Five things we've learned: France V Belgium
France booked themselves a place in their third FIFA World Cup final with a disciplined and convincing 1-0 victory over Belgium in Saint Petersburg.
Here are five things we learned from an engrossing and tense semi-final...
DEFENCE STILL MATTERS AT THE HIGHEST LEVEL
This has been one of the most entertaining FIFA World Cups in recent memory in part because, remarkably, we have still only seen one goalless game in Russia.
France and Denmark were the culprits in Moscow last month and, for all their attacking firepower, Didier Deschamps' men have put themselves in position to win a third FIFA World Cup thanks to their formidable defence.
Belgium had their chances against Hugo Lloris at 0-0 but never looked likely to break through once Samuel Umtiti gave France the lead, with the Barcelona man and centre-back partner Raphael Varane unerring in their concentration and heroic in their commitment at the back.
France have kept four clean sheets in this tournament, more than any other team. One more will likely make them world champions.
SET-PIECES ARE DEFINING THIS TOURNAMENT
Umtiti's decisive header against Belgium was the 158th goal scored at this FIFA World Cup. Incredibly, 69 of them - or 44 percent - have come from set-pieces.
Intricate corner and free-kick routines have powered England's surprise run to the semi-finals and, on this evidence, France are pretty good at dead-ball situations too.
Gone are the days when set-piece prowess was considered the realm of uncultured, un-sophisticated teams. Now they are at the forefront of tournament success.
GRIEZMANN, NOT MBAPPE, REMAINS FRANCE'S KEY MAN
Kylian Mbappe has been the most memorable attacking performer at this FIFA World Cup, dazzling with his pace, skill and clinical finishing.
But he still flits in and out of matches, a player of moments and, given that he is only 19, not always decisive ones. For those contributions, France still look to Antoine Griezmann.
Atletico Madrid's superstar attacker has been directly involved in 20 goals in his last 20 competitive games for France (12 goals, eight assists), as well as 13 of his country's last 20 scored in major tournaments (nine goals, four assists).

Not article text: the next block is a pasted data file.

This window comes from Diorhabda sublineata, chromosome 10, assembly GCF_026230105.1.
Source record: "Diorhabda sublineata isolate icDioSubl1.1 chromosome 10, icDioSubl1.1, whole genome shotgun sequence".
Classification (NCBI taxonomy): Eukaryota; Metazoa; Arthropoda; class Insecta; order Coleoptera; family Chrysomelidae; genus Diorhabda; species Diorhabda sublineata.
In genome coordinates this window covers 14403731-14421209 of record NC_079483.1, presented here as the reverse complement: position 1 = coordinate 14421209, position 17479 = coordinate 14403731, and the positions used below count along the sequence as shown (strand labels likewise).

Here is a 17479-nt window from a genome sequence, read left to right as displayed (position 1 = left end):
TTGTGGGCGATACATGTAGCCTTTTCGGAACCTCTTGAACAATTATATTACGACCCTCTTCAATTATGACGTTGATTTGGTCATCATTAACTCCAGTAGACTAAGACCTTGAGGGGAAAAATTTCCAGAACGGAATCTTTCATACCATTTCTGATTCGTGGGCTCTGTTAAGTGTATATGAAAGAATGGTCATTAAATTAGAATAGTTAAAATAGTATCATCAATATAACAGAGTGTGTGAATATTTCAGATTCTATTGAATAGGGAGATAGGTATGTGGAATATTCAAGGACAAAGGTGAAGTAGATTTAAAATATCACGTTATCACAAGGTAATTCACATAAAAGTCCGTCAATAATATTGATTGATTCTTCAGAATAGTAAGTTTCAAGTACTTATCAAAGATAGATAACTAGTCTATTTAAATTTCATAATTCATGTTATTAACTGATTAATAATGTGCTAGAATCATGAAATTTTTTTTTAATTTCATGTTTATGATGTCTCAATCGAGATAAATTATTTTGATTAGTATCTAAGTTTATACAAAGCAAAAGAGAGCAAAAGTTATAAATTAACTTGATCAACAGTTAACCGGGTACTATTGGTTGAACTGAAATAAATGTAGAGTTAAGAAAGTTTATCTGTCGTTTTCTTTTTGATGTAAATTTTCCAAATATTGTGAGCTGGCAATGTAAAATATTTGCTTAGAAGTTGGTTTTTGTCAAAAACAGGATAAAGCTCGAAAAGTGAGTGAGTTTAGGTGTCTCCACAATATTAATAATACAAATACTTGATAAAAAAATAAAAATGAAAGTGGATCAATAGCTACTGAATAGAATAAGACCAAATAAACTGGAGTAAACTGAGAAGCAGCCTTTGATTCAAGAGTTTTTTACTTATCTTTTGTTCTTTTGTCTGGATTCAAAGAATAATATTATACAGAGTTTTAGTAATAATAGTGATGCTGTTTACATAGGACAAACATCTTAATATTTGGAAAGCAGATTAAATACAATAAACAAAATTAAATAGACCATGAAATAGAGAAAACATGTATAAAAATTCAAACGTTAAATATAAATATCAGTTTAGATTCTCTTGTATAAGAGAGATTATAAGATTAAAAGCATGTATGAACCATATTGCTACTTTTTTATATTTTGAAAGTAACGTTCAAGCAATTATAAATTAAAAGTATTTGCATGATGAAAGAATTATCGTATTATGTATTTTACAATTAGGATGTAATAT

It was no surprise when he was the one to whip in the corner from which Umtiti scored.
BELGIUM LOST, BUT ARE GOING NOWHERE
Belgium came into this FIFA World Cup with the longest unbeaten streak of any team, and added Brazil to their impressive list of scalps en route to the semi-finals in Russia.
France's narrow victory was Belgium's first loss in any game since September 2016, when they were beaten in a friendly by Spain.
They have proved they deserve to be included among the world's elite and many of their key players - most notably Romelu Lukaku, Eden Hazard and Kevin De Bruyne - are young enough to carry Belgium into the next two international tournaments with real hope.
This defeat will sting for a long time, but Belgium will have more opportunities.
OLIVIER GIROUD HAS BECOME THE NEW STEPHANE GUIVARC'H
France won the 1998 FIFA World Cup without a dominant striker. Stephane Guivarc'h, the man who started up front for them against Brazil in the final, performed a selfless shift without scoring and Olivier Giroud appears to be on a similar path at the head of the 2018 team.
He is still waiting to record his first shot on target in Russia, despite firing six efforts in the general direction of Thibaut Courtois' goal against Belgium. A couple of the misses were gilt-edged, but France don't need their No9 to score to win this tournament.
Giroud combines all of the grunt work expected of a target man with the intelligence to know how to make those around him better. When those around him happen to be as good as Griezmann and Mbappe, it's clear his value to the team extends well beyond goals.